Pub. date: 2008 | Online Pub. Date: June 25, 2008 | DOI: 10.4135/9781412963978 | Print ISBN: 9781412909280 | Online ISBN: 9781412963978| Publisher:SAGE Publications, Inc.About this encyclopedia
Donald E. Eggerth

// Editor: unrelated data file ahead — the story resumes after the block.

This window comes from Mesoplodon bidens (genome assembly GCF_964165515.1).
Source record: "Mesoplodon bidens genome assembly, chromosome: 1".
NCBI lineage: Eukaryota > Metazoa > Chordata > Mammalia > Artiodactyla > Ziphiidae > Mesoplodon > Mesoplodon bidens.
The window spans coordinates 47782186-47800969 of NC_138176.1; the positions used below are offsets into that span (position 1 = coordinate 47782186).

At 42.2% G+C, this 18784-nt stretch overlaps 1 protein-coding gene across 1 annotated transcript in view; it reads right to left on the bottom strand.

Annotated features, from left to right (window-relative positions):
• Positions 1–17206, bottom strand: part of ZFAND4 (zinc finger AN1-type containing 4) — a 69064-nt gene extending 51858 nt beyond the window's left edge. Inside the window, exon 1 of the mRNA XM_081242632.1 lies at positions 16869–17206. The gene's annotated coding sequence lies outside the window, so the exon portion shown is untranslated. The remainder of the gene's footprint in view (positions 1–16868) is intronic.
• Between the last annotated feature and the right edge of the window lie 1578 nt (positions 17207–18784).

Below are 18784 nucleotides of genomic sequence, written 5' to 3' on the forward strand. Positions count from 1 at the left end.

Trait-factor counseling approaches assume that career choice may be facilitated and career outcomes optimized through a fairly straightforward process of matching an individual's most relevant work-relevant characteristics (abilities, interests, values, etc.) with information regarding job activities, demands, rewards, and availability. The counseling process for this approach typically starts with a client interview, then proceeds to extensive psychometric assessment of the client's work-relevant characteristics, and is finalized with an interpretation of assessment results with connections being drawn between these results and one or more occupational classification systems. Trait-factor counseling assumes that having been provided with accurate information about self and jobs, most individuals will be able to make a rational choice of career. Conceptually, the origins of trait-factor approaches to career counseling can be traced to Frank Parsons's pioneering efforts to better match individuals with jobs. This matching process involved using an accurate understanding of an individual's work-relevant attributes (skills, aptitudes, ...